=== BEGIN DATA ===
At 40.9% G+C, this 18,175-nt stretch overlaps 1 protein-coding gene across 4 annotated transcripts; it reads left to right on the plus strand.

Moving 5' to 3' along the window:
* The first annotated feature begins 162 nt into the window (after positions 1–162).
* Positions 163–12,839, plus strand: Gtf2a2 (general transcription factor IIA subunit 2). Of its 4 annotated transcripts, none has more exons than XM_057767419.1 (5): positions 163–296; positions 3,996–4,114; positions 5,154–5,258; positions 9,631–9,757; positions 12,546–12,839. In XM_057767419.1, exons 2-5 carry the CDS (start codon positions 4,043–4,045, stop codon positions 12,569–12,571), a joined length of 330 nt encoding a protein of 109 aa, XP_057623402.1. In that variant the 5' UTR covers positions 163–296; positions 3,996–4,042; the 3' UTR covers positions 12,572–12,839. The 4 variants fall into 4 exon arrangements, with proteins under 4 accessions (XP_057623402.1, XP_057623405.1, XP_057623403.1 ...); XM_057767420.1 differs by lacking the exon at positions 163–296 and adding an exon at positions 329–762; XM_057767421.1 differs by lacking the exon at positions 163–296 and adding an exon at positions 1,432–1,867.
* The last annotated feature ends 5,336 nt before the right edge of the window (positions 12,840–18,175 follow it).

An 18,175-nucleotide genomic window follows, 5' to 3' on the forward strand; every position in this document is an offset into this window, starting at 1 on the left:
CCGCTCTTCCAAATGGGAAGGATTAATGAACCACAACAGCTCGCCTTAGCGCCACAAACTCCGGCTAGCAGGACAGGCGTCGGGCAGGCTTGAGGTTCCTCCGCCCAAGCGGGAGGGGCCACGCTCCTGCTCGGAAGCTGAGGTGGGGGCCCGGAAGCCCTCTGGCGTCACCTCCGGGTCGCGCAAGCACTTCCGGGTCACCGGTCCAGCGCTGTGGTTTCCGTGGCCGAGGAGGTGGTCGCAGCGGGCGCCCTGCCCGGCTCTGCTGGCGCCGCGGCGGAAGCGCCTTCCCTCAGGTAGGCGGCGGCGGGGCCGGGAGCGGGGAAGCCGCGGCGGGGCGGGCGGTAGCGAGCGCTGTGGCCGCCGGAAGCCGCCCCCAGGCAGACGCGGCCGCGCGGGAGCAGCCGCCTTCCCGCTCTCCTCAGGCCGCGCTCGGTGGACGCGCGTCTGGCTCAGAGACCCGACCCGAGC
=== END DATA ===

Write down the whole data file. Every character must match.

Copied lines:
At 40.9% G+C, this 18,175-nt stretch overlaps 1 protein-coding gene across 4 annotated transcripts; it reads left to right on the plus strand.

Moving 5' to 3' along the window:
* The first annotated feature begins 162 nt into the window (after positions 1–162).
* Positions 163–12,839, plus strand: Gtf2a2 (general transcription factor IIA subunit 2). Of its 4 annotated transcripts, none has more exons than XM_057767419.1 (5): positions 163–296; positions 3,996–4,114; positions 5,154–5,258; positions 9,631–9,757; positions 12,546–12,839. In XM_057767419.1, exons 2-5 carry the CDS (start codon positions 4,043–4,045, stop codon positions 12,569–12,571), a joined length of 330 nt encoding a protein of 109 aa, XP_057623402.1. In that variant the 5' UTR covers positions 163–296; positions 3,996–4,042; the 3' UTR covers positions 12,572–12,839. The 4 variants fall into 4 exon arrangements, with proteins under 4 accessions (XP_057623402.1, XP_057623405.1, XP_057623403.1 ...); XM_057767420.1 differs by lacking the exon at positions 163–296 and adding an exon at positions 329–762; XM_057767421.1 differs by lacking the exon at positions 163–296 and adding an exon at positions 1,432–1,867.
* The last annotated feature ends 5,336 nt before the right edge of the window (positions 12,840–18,175 follow it).

An 18,175-nucleotide genomic window follows, 5' to 3' on the forward strand; every position in this document is an offset into this window, starting at 1 on the left:
CCGCTCTTCCAAATGGGAAGGATTAATGAACCACAACAGCTCGCCTTAGCGCCACAAACTCCGGCTAGCAGGACAGGCGTCGGGCAGGCTTGAGGTTCCTCCGCCCAAGCGGGAGGGGCCACGCTCCTGCTCGGAAGCTGAGGTGGGGGCCCGGAAGCCCTCTGGCGTCACCTCCGGGTCGCGCAAGCACTTCCGGGTCACCGGTCCAGCGCTGTGGTTTCCGTGGCCGAGGAGGTGGTCGCAGCGGGCGCCCTGCCCGGCTCTGCTGGCGCCGCGGCGGAAGCGCCTTCCCTCAGGTAGGCGGCGGCGGGGCCGGGAGCGGGGAAGCCGCGGCGGGGCGGGCGGTAGCGAGCGCTGTGGCCGCCGGAAGCCGCCCCCAGGCAGACGCGGCCGCGCGGGAGCAGCCGCCTTCCCGCTCTCCTCAGGCCGCGCTCGGTGGACGCGCGTCTGGCTCAGAGACCCGACCCGAGC